The phones/cameras thing is interesting. I’ve always been of the view that only genuine photographers will buy cameras. That phones take pictures is a happy coincidence for most people and most were never likely to buy a camera beyond the basic p&s anyway, or be bothered carrying one anyway. The market is shrinking due to incidental use transferring to phones, but if anything this will increase the need for real cameras to move to the premium status to generate sales – and I think we’re seeing that. There’s little market for flawed designs – im thinking of the Lumix Gx9 as an example , which was inexplicably released without weathersealing and has a substandard evf and has failed to sell as a result – and “cheaper” seems to run second now to “good” for all brands.

    And I still love my Seiko premium kinetic watch. I’ve no interest in these new ‘smart watches’ as anything but a tool. I’ll reach for quality when I want to feel good about myself.

  5. When the grid goes down — and it will — “luxury” will become what will “work” without electric power, be it cameras, computers, cars, or whatever. At some point the “cloud” will become a “storm cloud” of the lost and irretrievable. Some have said we’re living in “the dark ages of photography.” Only a small percentage of photographs now being taken are archived, and “old floppies” won’t be viable like “old negatives” are today. But, as David B. said, we’re all going to be “recycled” one day, and then “it won’t matter any more.” At least not to us.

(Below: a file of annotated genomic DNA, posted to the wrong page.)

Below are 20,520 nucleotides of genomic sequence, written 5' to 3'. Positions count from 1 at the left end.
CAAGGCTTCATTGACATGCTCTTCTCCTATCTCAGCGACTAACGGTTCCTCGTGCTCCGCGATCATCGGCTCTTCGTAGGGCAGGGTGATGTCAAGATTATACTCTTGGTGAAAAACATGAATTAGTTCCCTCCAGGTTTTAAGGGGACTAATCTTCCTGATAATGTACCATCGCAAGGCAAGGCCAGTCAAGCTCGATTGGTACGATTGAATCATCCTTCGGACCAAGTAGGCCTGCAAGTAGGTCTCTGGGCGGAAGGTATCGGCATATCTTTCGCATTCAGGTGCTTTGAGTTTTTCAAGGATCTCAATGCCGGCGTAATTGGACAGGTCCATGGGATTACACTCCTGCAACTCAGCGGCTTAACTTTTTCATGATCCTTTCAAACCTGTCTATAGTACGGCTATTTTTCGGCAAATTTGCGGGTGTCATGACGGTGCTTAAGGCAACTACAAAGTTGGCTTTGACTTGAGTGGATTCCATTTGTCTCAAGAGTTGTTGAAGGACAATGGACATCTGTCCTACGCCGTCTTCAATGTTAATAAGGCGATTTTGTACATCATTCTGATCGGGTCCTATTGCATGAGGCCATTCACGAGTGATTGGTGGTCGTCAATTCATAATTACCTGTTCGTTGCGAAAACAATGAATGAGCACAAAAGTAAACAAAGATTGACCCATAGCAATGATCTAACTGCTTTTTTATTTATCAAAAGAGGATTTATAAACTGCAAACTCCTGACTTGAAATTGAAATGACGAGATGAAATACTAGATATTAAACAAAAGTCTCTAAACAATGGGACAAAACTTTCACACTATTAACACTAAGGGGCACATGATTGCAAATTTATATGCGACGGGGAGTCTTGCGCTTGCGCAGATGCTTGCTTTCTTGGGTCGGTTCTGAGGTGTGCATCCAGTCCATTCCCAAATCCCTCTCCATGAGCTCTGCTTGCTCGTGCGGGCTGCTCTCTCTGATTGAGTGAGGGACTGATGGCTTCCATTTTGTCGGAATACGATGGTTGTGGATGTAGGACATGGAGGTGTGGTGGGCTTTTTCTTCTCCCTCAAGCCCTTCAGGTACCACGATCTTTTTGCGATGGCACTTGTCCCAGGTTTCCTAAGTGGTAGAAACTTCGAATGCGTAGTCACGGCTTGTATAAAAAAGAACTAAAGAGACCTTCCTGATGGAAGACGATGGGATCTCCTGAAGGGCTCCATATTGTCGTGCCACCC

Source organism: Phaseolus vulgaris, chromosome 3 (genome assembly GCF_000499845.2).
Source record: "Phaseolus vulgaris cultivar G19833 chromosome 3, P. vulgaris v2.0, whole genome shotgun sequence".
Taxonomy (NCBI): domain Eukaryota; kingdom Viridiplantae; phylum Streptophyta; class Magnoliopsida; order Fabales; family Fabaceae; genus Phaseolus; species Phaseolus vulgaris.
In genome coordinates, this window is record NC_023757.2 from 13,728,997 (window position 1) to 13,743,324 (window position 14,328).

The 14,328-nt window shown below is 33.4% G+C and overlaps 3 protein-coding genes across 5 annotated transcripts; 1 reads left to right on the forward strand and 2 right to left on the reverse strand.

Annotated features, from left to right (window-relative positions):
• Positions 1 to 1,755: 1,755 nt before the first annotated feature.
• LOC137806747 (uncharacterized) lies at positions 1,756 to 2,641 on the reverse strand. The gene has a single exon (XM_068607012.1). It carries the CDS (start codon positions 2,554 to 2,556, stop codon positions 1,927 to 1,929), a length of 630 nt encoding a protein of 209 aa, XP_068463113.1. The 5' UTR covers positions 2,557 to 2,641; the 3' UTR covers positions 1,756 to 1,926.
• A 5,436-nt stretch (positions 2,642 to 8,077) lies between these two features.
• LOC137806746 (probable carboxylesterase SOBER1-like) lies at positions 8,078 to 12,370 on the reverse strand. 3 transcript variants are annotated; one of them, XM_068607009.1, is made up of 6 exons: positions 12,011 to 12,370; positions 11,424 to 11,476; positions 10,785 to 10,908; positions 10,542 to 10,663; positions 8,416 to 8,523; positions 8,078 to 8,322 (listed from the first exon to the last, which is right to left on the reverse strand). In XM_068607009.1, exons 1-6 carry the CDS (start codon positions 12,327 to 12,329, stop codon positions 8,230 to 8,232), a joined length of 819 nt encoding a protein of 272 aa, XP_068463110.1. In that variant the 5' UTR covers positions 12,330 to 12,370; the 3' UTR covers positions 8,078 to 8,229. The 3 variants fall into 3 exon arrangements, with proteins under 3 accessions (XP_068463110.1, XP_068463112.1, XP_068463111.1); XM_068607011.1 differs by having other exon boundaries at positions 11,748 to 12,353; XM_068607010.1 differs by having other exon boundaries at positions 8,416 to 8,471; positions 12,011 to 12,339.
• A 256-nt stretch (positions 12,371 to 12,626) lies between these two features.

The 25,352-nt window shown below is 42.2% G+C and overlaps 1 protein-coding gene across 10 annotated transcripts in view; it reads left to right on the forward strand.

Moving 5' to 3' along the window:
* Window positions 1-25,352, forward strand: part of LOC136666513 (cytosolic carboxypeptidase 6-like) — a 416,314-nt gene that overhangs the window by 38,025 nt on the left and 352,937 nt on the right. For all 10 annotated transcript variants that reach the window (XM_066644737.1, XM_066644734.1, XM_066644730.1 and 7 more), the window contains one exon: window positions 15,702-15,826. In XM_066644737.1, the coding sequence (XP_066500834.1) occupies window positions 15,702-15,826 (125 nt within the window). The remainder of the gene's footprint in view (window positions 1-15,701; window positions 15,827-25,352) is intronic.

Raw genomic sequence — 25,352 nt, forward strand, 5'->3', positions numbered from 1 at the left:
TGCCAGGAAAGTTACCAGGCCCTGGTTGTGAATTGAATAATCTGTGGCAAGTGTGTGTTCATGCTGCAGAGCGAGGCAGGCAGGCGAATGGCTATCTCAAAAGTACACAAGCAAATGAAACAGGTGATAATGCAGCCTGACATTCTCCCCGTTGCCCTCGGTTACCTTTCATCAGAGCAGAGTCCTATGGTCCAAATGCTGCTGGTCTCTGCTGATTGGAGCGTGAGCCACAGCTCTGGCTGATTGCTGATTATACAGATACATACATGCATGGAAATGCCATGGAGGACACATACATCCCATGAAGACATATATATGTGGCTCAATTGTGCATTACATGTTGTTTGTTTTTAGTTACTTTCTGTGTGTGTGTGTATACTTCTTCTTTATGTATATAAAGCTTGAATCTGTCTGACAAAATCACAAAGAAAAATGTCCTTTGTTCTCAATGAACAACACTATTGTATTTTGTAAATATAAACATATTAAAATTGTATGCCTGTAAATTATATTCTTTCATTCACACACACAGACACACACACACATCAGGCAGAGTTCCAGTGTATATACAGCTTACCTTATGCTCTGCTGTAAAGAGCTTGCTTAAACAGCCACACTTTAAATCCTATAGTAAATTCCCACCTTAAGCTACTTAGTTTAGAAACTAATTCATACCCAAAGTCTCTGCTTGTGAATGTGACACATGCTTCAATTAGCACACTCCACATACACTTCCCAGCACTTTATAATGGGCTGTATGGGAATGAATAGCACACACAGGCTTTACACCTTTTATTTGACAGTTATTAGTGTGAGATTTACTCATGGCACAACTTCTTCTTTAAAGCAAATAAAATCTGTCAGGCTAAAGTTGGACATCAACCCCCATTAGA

6. During my lifetime, many industries have experience being outflanked by startups with a fresh perspective. Often, it is because history and tradition have limited their view of exactly what business they were in, and it is defined too narrowly. Watchmakers thought they were in the business of telling time. Retailers thought they were in the business of selling stuff. Camera makers thought they were in the business of taking photos. In each of these arenas, the existing dominant companies were outflanked by smaller startups, who many of them did not even think were rivals at the time. Digital accessories that provide real time data (oh, and including what time it is). Amazon being an online presence that co-opted retailer brick and mortar stores – one of the major innovations in selling things was the ability to provide real world feedback from other customers on their experience. Cell phones were likely never envisioned in the earliest days as a competitor to a camera – but once cameras were incorporated, bad as they were, one always had their camera with them, because they never go anywhere without their phone – oh, and it does lots more than take photos!